September 07, 2010
Of the multitude of "name-brand" games this weekend, probably none stand to tell us quite as much as Michigan's visit to Notre Dame, or quite as little. One one hand, the Irish and Wolverines have served as an early litmus test for one another for the last 30 years, ad never more so than when one – or, lately, both – are venturing tentatively into a rebuilding year, where a win can essentially confirm the pending turnaround and return to glory everyone secretly expects.
In 2005, it was an upset at Michigan that launched the Irish on a surprising run to the Fiesta Bowl under first-year mastermind Charlie Weis. A year later, it was a Michigan blowout in South Bend that erased the taste of a 7-5 flop in '05 and an 11-0 start, ending in the Rose Bowl. Even when both teams got off to grisly 0-2 starts in 2007, it was a 38-0 rout over the irish that settled Michigan down and kicked off an eight-game Wolverine win streak. Always, one side or the other comes out of this weekend feeling really good about itself.
After last week's summary dispatches of Purdue and UConn, respectively, this year shouldn't be any difference, even though both sides really know better at this point. When Notre Dame hammered Michigan in Rich Rodriguez's third game on a UM sideline in 2008, it wasn't yet the Worst Team in Michigan History; by the time the depth of the Wolverines' woes were becoming abundantly clear, the Irish were on their own descent to 6-6 over the second half of the season. Last year, the dramatic comeback win over ND briefly turned true freshman quarterback Tate Forcier into a Michigan folk hero, but it also turned out to be a mirage: Even before their rapid declines over the last two months (ND and Michigan combined to go 4-12 in October and November, two of the wins coming against Delaware State and Washington State), both teams' fast September starts were already on shaky ground.
The truth we've had trouble discerning in the second and third (and fourth and fifth) games of the season is that those were just bad teams – both years, they both sucked. Through some combination of "tradition" and recruiting rankings and hype and Pavlovian responses to the helmets and fight songs or whatever, that's taken a little time to register: These teams suck. This week, Tate Forcier, third-string transfer risk, is a testament to just how little the game has meant to any kind of larger picture over the last two years.
So we know better, We've learned our lesson about looking to far into the past, have we not? For the third time in the last four years, both the Irish and Wolverines come in unranked, still mired deep in rebuilding mode. We're not about to start imagining January bowl games in Florida or at-large BCS bids here because one unranked team beats another, even in potentially decisive or melodramatic fashion.
Well, maybe. The other fact is that Saturday's game is a collision of exciting new orders – Brian Kelly at Notre Dame vs. Denard Robinson at Michigan – that, as far as we can tell so far, do not suck. For a lot of people, after their respective successes last Saturday, the temptation to anoint the order that's still standing on Saturday night as the log-awaited ticket out of purgatory is going to be fairly overwhelming. Robinson was flatly spectacular in his first start, carving up UConn at will on the ground and acing his test as a full-time passer, showing off an accuracy and command that didn't seem possible when he arrived on campus last year with the arm of a ventriloquist's dummy and the brain of a startled cat. Kelly's first time out in South Bend wasn't such a revelation, but it was the same competent brand of efficient, productive passing and opportunistic defense that led middling Cincinnati into back-to-back bowl games his last two years there – and of course, it was just the first time out. With the possible exception of Michigan's sad-sack secondary, it's not like either team is lacking the players to mount a sustained comeback tour. It's not like they're both going to suck forever.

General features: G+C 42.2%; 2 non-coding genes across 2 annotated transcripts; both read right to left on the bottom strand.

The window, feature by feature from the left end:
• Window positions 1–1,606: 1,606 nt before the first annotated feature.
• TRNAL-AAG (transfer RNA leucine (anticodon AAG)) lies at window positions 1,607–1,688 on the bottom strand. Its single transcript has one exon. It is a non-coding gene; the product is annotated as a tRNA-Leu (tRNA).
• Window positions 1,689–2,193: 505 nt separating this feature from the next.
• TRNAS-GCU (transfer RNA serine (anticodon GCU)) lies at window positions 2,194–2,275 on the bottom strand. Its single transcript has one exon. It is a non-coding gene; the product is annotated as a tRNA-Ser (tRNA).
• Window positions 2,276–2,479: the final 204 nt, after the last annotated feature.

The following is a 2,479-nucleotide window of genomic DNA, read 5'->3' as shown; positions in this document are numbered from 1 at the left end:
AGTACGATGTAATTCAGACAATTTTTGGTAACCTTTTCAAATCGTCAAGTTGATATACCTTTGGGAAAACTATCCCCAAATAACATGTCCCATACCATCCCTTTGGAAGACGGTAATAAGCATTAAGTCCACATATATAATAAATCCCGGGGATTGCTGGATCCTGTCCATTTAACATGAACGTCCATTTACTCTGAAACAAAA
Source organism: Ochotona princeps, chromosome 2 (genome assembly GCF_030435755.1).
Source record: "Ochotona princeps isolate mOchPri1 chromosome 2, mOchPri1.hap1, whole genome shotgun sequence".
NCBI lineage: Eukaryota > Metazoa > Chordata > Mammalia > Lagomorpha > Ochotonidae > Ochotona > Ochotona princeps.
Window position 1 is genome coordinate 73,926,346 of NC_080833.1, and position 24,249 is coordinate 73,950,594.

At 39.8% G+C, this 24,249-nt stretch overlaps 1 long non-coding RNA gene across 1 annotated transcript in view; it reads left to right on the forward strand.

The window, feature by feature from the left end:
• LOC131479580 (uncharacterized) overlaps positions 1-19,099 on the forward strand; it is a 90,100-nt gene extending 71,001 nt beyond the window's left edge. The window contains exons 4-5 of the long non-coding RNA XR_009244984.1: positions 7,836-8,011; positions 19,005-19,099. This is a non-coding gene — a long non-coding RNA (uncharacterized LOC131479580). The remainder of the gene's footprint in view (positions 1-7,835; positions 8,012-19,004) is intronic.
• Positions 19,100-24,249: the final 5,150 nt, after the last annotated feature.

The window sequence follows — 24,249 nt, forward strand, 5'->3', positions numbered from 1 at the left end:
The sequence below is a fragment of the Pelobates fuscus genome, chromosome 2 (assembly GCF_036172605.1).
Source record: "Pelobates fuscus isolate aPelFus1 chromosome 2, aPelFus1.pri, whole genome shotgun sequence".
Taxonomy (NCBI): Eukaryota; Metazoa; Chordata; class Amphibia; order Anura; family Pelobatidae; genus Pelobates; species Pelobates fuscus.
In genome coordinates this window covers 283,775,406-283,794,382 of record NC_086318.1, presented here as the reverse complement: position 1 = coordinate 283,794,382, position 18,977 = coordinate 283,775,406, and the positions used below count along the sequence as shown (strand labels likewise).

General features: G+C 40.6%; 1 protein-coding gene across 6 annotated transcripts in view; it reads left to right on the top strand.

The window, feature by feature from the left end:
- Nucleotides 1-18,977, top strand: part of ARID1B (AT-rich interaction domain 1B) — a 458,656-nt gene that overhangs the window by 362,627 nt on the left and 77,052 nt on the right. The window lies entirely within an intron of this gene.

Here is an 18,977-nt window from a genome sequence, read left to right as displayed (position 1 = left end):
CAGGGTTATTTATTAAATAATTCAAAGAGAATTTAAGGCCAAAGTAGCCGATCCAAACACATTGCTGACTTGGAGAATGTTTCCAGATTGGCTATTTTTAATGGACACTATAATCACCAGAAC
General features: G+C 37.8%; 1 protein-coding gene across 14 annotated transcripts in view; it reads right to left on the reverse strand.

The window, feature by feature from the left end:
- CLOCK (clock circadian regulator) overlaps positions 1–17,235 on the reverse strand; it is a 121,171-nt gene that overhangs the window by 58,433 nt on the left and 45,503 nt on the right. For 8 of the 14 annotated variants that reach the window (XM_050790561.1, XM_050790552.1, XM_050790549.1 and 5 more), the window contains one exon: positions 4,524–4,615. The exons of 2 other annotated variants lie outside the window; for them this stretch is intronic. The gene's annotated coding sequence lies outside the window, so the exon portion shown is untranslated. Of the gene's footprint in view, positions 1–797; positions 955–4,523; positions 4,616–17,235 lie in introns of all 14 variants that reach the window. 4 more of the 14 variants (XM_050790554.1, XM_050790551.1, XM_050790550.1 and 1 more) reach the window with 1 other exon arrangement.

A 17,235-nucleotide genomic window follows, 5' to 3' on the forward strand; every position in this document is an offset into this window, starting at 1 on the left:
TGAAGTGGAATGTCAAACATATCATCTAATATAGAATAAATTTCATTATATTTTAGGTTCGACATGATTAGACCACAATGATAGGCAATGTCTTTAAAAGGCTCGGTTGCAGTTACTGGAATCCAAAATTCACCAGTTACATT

And for the winner, it's still a safe bet that the theme of the following week will be the extent to which they're really "back" – see last year, when Michigan actually entered the polls after knocking off the Irish, and spent three weeks there. Unless both teams kick the ball around all afternoon in a stultifying gaffe fest that no one could possibly mistake for improvement, it almost seems inevitable: Premature hype is what we do, you know, always ahead of the curve. And based on the existing templates we have to build the appropriate narratives – Kelly's lightning turnaround at Cincinnati, the emergence of Pat White as the messiah of Rodriguez's "spread 'n shred" in West Virginia – the leap from tentative optimism to full-blown hype is a short one. But anyone willing to take it this time is risking another long, hard fall in a month or two when it turns out the new foundation isn't quite as solid yet as it looks.
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Matt Hinton is on Twitter: Follow him @DrSaturday.